5 mins, 24 secs read time
We are thrilled to announce Gayle Laakmann McDowell, Founder & CEO of CareerCup, as a speaker at Greenhouse Open, our annual summit and networking event for those in the Talent Acquisition, People Ops, and HR space, taking place next month in San Francisco! (For more information, click here).
All about Gayle
Gayle Laakmann McDowell is the Founder & CEO of CareerCup and the author of the Cracking the Interview book series, including Cracking the Coding Interview, Cracking the PM Interview, and Cracking the Tech Career.
Her background is in software development, with a BSE/MSE in Computer Science from the University of Pennsylvania and an MBA from the Wharton School. She previously worked as a software engineer at Google, Microsoft, and Apple.
In addition to running CareerCup and writing books, she consults with tech companies on their engineering hiring process and with startups to help them through acquisition interviews.
Find Gayle on Twitter, Facebook, and at gayle.com.
We recently chatted with Gayle to get to know her better. We were most intrigued by her leap from engineering to talent. Here’s what she had to say:
1. How did you get into the HR tech/talent space and what influenced you to start CareerCup? (We see that you were an engineer for much of your career!).
I founded CareerCup to help candidates get more prepared for interviews. Starting first with my students in some university courses I taught and then later with some candidates who I interviewed, I saw that good developers didn't necessarily know how to do well in interviews. It wasn't just the soft skills; they didn't know how to tackle the technical questions effectively. So, I launched as a website and later a book (Cracking the Coding Interview) to help them do their best.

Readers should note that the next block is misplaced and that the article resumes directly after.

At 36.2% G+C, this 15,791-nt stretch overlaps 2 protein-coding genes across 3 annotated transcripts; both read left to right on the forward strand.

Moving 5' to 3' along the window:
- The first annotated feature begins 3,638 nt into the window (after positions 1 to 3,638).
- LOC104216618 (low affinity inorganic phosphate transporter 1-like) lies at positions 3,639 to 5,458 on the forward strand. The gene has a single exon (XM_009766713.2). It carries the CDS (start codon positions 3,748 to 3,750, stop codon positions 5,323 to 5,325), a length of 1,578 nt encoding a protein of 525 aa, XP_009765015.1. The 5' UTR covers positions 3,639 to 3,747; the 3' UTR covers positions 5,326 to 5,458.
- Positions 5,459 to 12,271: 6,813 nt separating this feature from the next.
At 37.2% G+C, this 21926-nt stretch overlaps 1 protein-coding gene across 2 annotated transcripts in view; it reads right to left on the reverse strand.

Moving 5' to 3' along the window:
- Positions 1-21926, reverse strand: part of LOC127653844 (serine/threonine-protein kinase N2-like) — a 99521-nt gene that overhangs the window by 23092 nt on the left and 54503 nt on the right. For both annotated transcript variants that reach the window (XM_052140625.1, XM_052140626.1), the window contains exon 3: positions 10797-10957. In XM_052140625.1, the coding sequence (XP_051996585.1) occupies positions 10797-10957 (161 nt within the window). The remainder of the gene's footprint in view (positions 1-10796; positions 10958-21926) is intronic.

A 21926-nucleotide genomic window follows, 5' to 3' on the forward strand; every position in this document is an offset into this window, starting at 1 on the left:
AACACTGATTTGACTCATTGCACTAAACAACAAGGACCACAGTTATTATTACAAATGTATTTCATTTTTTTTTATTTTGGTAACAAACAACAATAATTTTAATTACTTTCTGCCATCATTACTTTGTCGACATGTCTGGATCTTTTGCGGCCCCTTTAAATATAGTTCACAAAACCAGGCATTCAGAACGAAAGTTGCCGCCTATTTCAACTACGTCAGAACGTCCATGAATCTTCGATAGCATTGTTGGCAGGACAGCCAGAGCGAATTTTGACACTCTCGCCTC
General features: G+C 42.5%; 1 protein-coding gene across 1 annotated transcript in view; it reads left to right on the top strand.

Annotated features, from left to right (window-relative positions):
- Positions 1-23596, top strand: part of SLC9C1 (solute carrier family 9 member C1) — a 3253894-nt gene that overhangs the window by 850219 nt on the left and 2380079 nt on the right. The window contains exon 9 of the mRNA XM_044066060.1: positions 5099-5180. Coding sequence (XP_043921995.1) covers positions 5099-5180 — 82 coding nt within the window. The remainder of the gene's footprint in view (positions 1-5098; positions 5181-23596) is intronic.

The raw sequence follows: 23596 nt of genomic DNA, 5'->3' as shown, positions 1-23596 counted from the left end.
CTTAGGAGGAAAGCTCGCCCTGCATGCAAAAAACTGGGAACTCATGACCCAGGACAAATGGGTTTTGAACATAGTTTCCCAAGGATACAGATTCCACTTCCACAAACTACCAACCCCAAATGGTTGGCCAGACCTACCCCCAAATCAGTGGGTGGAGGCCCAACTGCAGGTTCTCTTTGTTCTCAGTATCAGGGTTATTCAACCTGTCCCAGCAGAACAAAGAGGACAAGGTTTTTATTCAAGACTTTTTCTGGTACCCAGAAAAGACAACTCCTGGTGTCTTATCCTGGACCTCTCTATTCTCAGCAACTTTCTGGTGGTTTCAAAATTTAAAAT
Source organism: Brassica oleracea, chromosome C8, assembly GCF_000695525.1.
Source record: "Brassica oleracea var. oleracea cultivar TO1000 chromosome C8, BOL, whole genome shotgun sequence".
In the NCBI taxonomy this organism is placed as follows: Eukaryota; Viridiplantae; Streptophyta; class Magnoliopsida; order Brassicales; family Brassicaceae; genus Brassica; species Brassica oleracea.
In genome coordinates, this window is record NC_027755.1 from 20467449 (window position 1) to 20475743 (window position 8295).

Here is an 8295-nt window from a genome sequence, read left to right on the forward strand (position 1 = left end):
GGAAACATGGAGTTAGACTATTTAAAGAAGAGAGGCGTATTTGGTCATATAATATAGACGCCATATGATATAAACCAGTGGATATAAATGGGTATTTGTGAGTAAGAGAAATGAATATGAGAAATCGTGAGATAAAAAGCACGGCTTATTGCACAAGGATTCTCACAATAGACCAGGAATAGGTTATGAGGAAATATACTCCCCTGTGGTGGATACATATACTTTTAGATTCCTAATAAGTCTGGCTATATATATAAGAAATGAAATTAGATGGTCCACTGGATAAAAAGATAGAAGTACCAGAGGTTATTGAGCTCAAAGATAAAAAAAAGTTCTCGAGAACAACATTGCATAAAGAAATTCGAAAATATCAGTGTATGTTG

As I got more experience with hiring, I noticed that part of the issue was on the employer's side. Interviewers were asking bad questions, intimidating candidates, or making any number of other mistakes. At times, there were major misunderstandings from companies about what they should be expecting.
Some say that I "play both sides of the table"—working with both the candidates and the employers—and they're absolutely right. I do. That's exactly what makes what I do so effective. I truly understand the problem from both perspectives. I empathize with both the candidate and the interviewer. I truly "get" the technical problems in interviews, and all the soft stuff, too. This allows me to work across an organization—with interviewers, hiring managers, recruiters, and even candidates.
2. Greenhouse Open is just weeks away! Can you give us a taste of what you will be speaking about at the event?
I'll be talking about how employers can ask questions more effectively in order to create a better candidate experience, and how to actually get better information from the candidate. I'll be taking my technical and hiring knowledge to walk through each type of question, including the "hard" problems, to outline which questions work most effectively and teach people how to ask them in a useful way.